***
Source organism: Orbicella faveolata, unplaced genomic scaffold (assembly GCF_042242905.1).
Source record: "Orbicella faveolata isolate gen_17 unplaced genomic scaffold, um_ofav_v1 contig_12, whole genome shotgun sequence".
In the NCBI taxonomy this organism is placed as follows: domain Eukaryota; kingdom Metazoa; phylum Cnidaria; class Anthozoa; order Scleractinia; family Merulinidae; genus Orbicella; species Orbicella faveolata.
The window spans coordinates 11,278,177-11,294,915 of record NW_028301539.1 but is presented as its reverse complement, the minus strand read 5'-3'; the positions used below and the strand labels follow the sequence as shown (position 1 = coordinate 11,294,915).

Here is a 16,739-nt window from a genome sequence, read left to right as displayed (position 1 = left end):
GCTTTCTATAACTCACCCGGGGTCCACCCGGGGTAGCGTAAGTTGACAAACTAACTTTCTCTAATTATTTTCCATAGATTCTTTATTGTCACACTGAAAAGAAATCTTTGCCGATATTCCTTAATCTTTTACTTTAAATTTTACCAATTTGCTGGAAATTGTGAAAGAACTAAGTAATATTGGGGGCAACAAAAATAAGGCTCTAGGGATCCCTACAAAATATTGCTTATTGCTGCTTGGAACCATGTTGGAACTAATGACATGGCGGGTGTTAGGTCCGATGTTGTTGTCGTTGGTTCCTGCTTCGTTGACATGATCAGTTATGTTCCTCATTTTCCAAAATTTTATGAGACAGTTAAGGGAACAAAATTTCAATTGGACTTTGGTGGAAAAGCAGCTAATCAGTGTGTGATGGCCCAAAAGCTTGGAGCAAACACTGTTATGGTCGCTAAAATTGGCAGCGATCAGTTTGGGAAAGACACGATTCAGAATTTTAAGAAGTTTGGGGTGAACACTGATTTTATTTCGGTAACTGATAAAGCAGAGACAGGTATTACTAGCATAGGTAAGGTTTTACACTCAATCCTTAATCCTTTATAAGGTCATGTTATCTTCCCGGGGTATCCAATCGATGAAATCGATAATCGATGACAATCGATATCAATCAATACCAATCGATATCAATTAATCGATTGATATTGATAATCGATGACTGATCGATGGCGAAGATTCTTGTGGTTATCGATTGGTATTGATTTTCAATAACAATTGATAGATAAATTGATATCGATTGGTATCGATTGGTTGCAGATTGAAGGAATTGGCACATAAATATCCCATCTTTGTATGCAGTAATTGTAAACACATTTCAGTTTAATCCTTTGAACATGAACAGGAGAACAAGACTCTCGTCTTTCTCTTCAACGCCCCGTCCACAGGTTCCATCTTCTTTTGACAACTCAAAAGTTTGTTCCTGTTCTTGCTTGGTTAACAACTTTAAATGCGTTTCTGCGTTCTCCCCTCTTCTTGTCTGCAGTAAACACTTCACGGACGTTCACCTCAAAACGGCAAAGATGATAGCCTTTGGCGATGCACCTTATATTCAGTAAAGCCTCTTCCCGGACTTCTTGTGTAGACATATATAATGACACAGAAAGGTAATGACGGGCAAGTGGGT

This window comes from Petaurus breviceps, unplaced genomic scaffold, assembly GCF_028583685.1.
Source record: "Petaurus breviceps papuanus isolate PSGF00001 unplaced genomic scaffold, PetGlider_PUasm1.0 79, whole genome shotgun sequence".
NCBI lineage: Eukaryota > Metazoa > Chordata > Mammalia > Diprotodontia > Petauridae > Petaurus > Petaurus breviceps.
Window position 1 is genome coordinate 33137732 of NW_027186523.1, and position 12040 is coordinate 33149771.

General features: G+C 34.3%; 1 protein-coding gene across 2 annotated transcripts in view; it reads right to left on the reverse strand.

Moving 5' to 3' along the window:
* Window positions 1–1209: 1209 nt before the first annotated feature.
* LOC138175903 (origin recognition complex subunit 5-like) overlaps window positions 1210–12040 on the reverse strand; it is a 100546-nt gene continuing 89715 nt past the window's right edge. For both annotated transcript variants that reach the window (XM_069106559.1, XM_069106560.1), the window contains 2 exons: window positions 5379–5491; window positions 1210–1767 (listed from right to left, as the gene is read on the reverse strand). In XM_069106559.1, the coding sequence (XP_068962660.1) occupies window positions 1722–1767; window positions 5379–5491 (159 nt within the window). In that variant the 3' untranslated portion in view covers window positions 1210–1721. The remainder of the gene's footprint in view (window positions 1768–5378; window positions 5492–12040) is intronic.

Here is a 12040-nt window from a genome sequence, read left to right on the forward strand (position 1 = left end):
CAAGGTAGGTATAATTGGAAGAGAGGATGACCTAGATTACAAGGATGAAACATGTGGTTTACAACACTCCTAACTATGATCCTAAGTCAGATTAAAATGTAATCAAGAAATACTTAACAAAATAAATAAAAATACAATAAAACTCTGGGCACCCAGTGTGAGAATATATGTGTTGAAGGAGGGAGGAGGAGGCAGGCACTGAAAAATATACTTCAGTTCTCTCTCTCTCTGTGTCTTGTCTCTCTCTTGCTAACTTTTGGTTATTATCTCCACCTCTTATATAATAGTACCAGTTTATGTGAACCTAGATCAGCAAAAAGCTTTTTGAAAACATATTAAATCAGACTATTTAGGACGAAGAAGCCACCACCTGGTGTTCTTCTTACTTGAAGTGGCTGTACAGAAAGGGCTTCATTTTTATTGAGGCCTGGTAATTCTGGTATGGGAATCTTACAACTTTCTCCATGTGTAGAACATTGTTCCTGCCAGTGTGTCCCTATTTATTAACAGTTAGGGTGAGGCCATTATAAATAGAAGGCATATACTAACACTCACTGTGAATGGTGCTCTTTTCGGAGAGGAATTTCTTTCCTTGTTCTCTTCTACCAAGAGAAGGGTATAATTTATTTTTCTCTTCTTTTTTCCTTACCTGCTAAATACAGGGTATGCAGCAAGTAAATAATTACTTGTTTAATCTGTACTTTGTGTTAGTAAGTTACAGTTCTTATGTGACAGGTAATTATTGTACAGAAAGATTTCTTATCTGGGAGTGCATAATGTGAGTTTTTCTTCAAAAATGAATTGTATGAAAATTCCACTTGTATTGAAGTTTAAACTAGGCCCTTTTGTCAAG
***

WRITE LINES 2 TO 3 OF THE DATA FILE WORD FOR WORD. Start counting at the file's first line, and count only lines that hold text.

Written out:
Source record: "Orbicella faveolata isolate gen_17 unplaced genomic scaffold, um_ofav_v1 contig_12, whole genome shotgun sequence".
In the NCBI taxonomy this organism is placed as follows: domain Eukaryota; kingdom Metazoa; phylum Cnidaria; class Anthozoa; order Scleractinia; family Merulinidae; genus Orbicella; species Orbicella faveolata.